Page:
Postmodern Educational Capitalism, Global Information Systems and New Media Networks

http://dx.doi.org/10.2304/pfie.2012.10.1.23

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This article reinterprets Lyotard’s argument in The Postmodern Condition as a basis for a radical political economy approach to knowledge capitalism focusing on post-industrialism in order to put the case that education and knowledge are increasingly becoming part of a globally integrated world capitalism (IWC) that is structured through emerging global information systems and new media networks. The article embraces the possibility of ‘open knowledge production’ as an area of intellectual activity driven by an ethic of collaboration as a basis for a reconstituted public sphere.

 

Dialogue on Modernity and Modern Education in Dispute

http://dx.doi.org/10.2304/pfie.2012.10.1.30

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This is a dialogue or conversation between Michael Baker (MB) and Michael A. Peters (MP) on the concept of modernity and its significance for educational theory. The dialogue took place originally as a conversation about a symposium on modernity held at the American Educational Studies Association meeting 2010. It was later developed for publication in this form.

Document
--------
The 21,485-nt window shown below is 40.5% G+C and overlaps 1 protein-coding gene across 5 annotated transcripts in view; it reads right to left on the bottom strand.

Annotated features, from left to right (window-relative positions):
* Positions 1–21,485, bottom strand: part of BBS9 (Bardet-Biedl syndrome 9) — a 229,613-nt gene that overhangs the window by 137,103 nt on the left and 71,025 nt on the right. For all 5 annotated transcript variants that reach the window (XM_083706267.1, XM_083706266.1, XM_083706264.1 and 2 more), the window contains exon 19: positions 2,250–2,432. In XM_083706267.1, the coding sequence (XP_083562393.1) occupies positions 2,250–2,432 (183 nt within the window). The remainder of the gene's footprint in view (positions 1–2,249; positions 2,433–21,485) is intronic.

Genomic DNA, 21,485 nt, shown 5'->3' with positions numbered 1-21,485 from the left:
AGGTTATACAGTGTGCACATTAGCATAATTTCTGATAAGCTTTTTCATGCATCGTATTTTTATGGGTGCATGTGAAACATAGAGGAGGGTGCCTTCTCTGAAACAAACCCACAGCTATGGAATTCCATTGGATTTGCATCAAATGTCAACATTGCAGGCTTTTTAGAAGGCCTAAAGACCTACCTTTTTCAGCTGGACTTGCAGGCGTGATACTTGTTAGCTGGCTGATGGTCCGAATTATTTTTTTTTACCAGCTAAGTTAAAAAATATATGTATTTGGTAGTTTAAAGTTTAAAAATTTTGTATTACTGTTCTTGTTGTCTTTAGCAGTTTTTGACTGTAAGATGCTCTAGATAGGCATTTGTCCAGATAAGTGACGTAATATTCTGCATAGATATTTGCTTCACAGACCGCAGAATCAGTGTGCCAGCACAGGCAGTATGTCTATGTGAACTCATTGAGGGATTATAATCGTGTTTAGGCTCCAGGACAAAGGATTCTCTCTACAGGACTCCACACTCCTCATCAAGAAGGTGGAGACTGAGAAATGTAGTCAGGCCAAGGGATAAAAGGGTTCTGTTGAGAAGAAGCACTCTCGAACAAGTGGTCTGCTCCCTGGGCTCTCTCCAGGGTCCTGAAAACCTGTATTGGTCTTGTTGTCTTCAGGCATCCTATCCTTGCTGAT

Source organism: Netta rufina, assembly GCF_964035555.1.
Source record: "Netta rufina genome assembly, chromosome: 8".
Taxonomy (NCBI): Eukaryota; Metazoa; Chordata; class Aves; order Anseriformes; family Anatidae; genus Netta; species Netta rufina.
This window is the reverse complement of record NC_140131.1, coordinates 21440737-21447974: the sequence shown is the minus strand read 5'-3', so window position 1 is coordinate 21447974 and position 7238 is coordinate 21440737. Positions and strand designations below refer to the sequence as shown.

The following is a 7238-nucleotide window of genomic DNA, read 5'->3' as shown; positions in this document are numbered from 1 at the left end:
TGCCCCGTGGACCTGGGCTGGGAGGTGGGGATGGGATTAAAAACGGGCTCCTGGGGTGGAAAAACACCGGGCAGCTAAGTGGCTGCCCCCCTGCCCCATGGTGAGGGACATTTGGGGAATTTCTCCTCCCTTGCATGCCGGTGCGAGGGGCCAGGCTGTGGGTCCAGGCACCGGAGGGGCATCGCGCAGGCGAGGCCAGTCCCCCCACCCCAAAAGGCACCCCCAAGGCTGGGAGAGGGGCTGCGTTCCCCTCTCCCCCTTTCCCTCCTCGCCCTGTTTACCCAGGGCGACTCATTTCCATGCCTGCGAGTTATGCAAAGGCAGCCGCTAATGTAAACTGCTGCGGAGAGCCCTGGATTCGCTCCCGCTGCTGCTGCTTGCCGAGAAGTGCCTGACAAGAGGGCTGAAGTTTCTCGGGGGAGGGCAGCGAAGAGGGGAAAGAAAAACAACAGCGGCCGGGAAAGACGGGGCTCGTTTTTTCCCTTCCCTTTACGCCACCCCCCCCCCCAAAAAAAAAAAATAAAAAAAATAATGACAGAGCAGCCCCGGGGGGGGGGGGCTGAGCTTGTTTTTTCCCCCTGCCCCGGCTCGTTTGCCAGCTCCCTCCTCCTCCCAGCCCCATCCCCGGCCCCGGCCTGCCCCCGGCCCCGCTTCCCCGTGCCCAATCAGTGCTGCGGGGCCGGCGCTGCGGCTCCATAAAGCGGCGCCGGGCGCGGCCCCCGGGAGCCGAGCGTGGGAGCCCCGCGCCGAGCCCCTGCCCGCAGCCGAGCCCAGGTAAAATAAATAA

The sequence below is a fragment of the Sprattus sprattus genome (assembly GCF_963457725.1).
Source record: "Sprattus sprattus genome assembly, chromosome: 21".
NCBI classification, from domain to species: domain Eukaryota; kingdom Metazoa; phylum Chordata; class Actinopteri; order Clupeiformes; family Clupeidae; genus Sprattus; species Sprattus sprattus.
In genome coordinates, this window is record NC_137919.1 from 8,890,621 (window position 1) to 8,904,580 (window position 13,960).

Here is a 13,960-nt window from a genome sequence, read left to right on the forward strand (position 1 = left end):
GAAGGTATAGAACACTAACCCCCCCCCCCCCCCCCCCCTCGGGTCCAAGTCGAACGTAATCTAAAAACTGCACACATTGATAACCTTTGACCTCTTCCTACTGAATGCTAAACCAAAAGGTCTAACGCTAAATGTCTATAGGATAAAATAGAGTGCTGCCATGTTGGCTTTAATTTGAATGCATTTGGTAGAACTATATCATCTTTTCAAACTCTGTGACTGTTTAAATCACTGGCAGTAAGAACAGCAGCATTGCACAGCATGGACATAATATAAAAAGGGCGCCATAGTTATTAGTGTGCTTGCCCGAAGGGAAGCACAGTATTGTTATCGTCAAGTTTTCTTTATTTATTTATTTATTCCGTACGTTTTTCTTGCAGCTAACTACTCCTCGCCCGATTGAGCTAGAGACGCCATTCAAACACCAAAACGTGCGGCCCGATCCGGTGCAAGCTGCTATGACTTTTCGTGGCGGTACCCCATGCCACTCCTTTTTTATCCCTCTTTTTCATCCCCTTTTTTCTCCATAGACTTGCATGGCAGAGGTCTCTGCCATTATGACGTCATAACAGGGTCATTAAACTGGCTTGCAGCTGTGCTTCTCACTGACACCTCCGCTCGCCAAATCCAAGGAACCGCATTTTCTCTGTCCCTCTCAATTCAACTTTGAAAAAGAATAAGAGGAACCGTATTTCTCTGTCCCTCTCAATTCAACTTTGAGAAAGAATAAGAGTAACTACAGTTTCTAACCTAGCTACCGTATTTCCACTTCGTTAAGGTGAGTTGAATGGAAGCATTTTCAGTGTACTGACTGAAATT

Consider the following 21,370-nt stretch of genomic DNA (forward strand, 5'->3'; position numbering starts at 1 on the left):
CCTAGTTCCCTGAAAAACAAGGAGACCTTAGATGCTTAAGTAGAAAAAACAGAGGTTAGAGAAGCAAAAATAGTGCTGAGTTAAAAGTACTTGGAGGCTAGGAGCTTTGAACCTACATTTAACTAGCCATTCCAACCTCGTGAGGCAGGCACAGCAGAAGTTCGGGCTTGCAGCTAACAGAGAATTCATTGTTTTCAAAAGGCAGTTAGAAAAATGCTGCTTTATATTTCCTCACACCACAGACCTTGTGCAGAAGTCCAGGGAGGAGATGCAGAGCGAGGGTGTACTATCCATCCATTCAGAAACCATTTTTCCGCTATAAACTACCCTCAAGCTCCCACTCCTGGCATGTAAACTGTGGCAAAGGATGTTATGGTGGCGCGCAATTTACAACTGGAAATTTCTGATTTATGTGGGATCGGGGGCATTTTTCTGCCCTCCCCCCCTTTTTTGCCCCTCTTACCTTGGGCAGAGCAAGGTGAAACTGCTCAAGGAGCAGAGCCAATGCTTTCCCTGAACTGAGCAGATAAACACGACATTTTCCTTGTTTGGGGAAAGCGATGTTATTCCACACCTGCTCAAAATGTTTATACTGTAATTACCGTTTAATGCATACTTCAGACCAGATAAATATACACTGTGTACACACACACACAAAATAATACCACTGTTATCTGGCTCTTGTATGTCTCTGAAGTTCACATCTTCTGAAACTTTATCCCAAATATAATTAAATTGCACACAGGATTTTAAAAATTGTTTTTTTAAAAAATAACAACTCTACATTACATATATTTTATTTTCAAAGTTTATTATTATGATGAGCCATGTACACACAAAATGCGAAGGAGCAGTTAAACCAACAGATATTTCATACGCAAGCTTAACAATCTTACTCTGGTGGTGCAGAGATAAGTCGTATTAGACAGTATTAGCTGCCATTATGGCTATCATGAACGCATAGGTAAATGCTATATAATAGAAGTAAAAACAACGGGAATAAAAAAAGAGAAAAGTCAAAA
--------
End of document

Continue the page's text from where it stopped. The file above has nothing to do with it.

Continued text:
Culture, Power, and the University in the Twenty-First Century

http://dx.doi.org/10.2304/pfie.2012.10.1.51

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Powerful nations have influential systems of higher education. The article explores the possible pattern of geopolitics in the twenty-first century, and the competing prospects of America and its rivals in higher education and research. Pressures on both the American and non-American worlds are evaluated, along with relative economic strengths, and how factors such as these translate into intellectual prowess. The article suggests that peak intellectual and research achievement is dependent on cultural factors, and that America remains well positioned as an intellectual nation despite fierce competition from rivals because of unique cultural characteristics.